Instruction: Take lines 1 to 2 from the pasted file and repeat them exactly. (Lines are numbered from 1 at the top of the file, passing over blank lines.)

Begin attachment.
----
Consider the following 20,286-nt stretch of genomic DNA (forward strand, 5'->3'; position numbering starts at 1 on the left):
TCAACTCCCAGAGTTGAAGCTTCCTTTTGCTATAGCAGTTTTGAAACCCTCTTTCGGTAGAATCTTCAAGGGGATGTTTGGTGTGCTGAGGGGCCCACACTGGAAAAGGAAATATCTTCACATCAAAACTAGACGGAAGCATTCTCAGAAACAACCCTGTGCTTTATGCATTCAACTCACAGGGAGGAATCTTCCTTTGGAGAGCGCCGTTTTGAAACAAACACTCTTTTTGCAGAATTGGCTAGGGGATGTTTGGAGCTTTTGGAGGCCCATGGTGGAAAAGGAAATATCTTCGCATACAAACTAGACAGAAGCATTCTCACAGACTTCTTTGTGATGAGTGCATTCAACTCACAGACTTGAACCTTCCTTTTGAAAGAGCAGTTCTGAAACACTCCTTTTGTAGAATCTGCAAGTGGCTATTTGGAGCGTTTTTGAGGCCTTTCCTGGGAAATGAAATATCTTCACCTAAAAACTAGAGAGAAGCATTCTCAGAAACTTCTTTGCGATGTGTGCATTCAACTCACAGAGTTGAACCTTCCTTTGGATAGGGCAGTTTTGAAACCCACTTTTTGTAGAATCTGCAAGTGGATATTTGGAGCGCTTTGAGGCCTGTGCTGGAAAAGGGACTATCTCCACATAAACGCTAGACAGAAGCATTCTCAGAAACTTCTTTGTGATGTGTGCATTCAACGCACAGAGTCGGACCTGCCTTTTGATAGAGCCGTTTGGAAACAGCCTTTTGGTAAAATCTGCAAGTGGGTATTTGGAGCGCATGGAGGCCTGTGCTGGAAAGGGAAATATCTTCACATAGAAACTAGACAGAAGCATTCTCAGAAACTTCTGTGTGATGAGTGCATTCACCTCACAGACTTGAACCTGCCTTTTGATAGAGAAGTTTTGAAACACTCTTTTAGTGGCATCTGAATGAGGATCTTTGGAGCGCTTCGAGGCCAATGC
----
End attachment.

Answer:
Consider the following 20,286-nt stretch of genomic DNA (forward strand, 5'->3'; position numbering starts at 1 on the left):
TCAACTCCCAGAGTTGAAGCTTCCTTTTGCTATAGCAGTTTTGAAACCCTCTTTCGGTAGAATCTTCAAGGGGATGTTTGGTGTGCTGAGGGGCCCACACTGGAAAAGGAAATATCTTCACATCAAAACTAGACGGAAGCATTCTCAGAAACAACCCTGTGCTTTATGCATTCAACTCACAGGGAGGAATCTTCCTTTGGAGAGCGCCGTTTTGAAACAAACACTCTTTTTGCAGAATTGGCTAGGGGATGTTTGGAGCTTTTGGAGGCCCATGGTGGAAAAGGAAATATCTTCGCATACAAACTAGACAGAAGCATTCTCACAGACTTCTTTGTGATGAGTGCATTCAACTCACAGACTTGAACCTTCCTTTTGAAAGAGCAGTTCTGAAACACTCCTTTTGTAGAATCTGCAAGTGGCTATTTGGAGCGTTTTTGAGGCCTTTCCTGGGAAATGAAATATCTTCACCTAAAAACTAGAGAGAAGCATTCTCAGAAACTTCTTTGCGATGTGTGCATTCAACTCACAGAGTTGAACCTTCCTTTGGATAGGGCAGTTTTGAAACCCACTTTTTGTAGAATCTGCAAGTGGATATTTGGAGCGCTTTGAGGCCTGTGCTGGAAAAGGGACTATCTCCACATAAACGCTAGACAGAAGCATTCTCAGAAACTTCTTTGTGATGTGTGCATTCAACGCACAGAGTCGGACCTGCCTTTTGATAGAGCCGTTTGGAAACAGCCTTTTGGTAAAATCTGCAAGTGGGTATTTGGAGCGCATGGAGGCCTGTGCTGGAAAGGGAAATATCTTCACATAGAAACTAGACAGAAGCATTCTCAGAAACTTCTGTGTGATGAGTGCATTCACCTCACAGACTTGAACCTGCCTTTTGATAGAGAAGTTTTGAAACACTCTTTTAGTGGCATCTGAATGAGGATCTTTGGAGCGCTTCGAGGCCAATGC